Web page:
Vox Lux

**

Reviewed by: Jennie Kermode

Vox Lux
"Even its vapidity fails to contribute anything new to the subject matter it's dealing with."

Celeste makes pop music, she says, because it's uplifting. It's an escape from all the ills of the world.

She has reason for wanting to focus on the positive. The event that launched her career was intensely traumatic: a boy she vaguely knew appearing in her classroom one day, shooting her teacher, then gunning down the kids. The first thing we notice about the boy is his black clothing and eye make-uop, and that's the first hint of what's wrong with this picture. The trenchcoat mafia motif, born out of the notion that the Columbine killers were goths, has never stood up to examination. What it has done is to ensure that vulnerable kids, outsiders, get scapegoated whilst the real problems go unaddressed - but it's an easy visual reference point so Vox Lux uses it. Later, our heroine will make similar fashion choices herself. It's different for her because when she dallies with darkness, she doesn't mean it. She doesn't mean very much.

Copy picture

The school shooting and her musical response to it, written by a sister (Stacy Martin) whose talent will remain unacknowledged despite a lifetime of devotion, propels Celeste to pop stardom and into the orbit of a manager whom the script never deigns to name. He's played by Jude Law, who seems to relish being free from the burden of his youthful prettiness, and although he's less abusive than many in the business he has limited patience with the fact she's a child. Her parents - whom one might expect to cling to their child tightly after the trauma of the shooting, even if only for show - are nowhere to be seen; she's alone in the world but for her sister and one can easily imagine them, a few more decades down the line, living like the sisters in Whatever Happened To Baby Jane?. She's overwhelmed, but somehow she keeps it together. Somewhere along the line, alcohol becomes a friend. And that's about it. This is rock n' roll, the film seems to boast. But we knew that.

As an adult, Celeste is played by Natalie Portman; as a teenager, by Raffey Cassidy, who also goes on to play her daughter, Albertine. Cassidy gives a notably better performance and so closely resembles the older actress physically that one is reminded of how Tehilla Blad has repeatedly played a young version of Noomi Rapace - there's the same uncanny similarity. Portman clearly enjoys playing the obnoxious, self-centred star, breaking with the past like Helena Bonham Carter trashing her previous porcelain characters in Fight Club. The trouble is that she doesn't bring much else to the role. Brady Corbet's script doesn't give her much to work with. He's much better at slipping in witty references to her past characters than he is at building a new one.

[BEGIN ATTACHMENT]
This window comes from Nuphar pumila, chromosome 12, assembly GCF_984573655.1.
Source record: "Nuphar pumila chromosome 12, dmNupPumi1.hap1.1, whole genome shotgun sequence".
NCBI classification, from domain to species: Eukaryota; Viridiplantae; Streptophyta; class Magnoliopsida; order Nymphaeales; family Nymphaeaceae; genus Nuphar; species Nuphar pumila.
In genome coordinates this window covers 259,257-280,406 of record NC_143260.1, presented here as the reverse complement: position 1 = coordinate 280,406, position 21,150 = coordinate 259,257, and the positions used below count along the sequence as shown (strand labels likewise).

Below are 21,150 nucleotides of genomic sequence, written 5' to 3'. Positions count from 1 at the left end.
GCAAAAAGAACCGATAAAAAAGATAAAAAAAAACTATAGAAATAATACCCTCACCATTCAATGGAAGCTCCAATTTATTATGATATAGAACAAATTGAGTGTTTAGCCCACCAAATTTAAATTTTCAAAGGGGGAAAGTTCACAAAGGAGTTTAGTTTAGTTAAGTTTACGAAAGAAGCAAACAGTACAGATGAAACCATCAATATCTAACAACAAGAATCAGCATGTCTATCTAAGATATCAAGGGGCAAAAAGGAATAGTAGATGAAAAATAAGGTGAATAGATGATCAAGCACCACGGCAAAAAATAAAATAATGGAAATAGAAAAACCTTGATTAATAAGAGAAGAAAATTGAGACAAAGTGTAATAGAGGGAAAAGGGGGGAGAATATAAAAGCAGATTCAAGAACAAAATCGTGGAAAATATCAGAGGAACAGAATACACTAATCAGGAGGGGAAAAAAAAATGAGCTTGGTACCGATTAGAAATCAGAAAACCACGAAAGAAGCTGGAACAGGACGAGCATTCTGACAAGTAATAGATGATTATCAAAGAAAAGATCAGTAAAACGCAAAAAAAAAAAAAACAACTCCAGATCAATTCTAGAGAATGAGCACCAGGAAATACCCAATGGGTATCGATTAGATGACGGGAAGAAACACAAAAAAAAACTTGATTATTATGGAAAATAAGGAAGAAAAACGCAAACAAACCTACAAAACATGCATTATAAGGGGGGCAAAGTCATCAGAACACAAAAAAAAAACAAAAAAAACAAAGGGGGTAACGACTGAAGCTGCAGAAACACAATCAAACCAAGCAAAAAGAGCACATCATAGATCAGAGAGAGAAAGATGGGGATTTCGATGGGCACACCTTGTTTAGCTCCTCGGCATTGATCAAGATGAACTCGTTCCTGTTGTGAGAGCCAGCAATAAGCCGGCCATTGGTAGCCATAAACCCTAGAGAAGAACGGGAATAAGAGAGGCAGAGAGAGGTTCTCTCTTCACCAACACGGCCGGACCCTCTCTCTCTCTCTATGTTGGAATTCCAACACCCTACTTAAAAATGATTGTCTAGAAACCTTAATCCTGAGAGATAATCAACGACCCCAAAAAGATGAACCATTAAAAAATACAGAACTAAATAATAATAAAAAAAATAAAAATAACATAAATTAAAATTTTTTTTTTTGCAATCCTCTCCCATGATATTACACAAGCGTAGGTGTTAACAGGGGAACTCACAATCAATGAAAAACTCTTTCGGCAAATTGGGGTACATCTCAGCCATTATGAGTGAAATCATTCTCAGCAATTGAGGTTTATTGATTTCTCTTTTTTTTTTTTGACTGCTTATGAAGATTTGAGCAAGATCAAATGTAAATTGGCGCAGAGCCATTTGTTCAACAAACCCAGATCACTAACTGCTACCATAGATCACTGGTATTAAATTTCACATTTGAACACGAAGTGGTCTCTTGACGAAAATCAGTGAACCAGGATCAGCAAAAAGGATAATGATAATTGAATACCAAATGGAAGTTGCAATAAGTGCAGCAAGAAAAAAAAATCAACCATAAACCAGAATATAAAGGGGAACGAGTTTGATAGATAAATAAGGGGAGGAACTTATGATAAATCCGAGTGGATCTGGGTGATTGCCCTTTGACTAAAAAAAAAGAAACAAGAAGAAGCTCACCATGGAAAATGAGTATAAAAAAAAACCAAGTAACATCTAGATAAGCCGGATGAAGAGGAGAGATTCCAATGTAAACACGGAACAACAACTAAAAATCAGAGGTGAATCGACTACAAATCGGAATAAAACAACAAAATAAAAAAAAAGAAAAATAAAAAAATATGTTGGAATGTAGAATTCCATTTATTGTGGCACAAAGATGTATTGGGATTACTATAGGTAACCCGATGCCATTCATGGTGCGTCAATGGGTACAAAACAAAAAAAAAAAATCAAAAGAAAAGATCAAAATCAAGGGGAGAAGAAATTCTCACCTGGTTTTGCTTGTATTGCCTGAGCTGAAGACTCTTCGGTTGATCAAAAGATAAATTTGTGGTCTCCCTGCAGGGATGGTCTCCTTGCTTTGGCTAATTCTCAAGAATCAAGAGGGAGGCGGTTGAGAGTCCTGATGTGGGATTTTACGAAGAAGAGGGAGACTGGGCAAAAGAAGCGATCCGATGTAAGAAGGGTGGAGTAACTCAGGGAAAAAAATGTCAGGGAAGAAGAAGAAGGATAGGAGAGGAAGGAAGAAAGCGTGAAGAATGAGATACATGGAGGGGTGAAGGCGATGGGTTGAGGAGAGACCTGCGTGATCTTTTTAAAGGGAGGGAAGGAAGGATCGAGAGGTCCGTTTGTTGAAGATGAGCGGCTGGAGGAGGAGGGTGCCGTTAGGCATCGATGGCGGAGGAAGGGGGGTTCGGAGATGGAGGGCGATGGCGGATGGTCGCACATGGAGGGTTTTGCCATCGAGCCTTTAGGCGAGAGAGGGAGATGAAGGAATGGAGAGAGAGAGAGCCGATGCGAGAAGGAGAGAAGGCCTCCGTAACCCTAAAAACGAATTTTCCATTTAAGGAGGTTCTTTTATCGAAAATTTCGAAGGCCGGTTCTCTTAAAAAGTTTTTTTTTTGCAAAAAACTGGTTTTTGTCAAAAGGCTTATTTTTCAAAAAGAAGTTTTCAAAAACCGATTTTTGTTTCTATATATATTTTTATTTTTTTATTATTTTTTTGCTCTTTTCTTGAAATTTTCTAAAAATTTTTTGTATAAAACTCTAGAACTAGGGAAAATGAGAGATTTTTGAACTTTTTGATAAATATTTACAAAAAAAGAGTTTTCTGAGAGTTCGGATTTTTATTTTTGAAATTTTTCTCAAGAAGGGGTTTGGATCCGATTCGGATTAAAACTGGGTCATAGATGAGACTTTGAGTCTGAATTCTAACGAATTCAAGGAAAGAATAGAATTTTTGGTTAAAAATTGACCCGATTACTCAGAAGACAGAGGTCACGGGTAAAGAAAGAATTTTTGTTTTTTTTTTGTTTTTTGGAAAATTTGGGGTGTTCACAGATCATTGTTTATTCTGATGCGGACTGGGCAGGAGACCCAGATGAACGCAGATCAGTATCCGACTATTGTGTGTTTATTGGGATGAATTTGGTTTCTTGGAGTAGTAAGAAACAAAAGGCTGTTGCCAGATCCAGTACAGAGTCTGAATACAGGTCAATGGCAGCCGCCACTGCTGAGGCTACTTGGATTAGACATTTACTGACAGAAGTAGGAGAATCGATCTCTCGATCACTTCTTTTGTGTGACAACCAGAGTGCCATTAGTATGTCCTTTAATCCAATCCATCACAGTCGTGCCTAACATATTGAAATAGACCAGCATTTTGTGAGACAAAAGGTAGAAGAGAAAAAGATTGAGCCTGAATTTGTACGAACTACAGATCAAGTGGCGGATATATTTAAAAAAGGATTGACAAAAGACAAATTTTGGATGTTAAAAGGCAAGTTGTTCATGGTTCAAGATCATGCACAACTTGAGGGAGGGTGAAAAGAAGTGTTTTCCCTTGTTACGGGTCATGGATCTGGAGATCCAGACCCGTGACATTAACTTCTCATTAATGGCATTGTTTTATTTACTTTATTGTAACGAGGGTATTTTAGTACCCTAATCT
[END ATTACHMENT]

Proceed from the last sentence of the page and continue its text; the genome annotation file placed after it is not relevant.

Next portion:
All of this is very prettily photographed and wittily framed, As director, Corbet has a visual style that is truly eye-catching. The trouble is that it makes all this look like one long pop music video, with about as much substance. Everything is very meta, richly imbued with outdated irony. Willem Dafoe's Morgan Freeman impression as narrator is amusing but nothing he says is necessary; ditto the self-conscious slicing up of the action into acts. It's always troubling to have to criticise a filmmaker for pretension because one doesn't want to discourage the risk-taking from which great art can emerge, but Corbet's approach implies a sense of entitlement to have his work seen as art, and it just doesn't make the grade. It's technically competent and pleasing to look at but emotionally hollow. Even its vapidity fails to contribute anything new to the subject matter it's dealing with.

Despite a half-hearted attempt to achieve depth through a last-minute revelation, the film is every bit as superficial as its boring heroine. Ultimately we are reminded that whilst they like to think they're bold and different and making a statement, pretty much all school shooters are the same: kids who enjoy plenty of advantages in life, aggrieved because they haven't got enough attention, delivering an hour or two of flashes and bangs which most of the world will forget about within a week. Ditto Vox Lux. There is light here but no enlightenment.

Reviewed on: 30 Jan 2019
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A survivor of a school shooting goes on to become a pop star.


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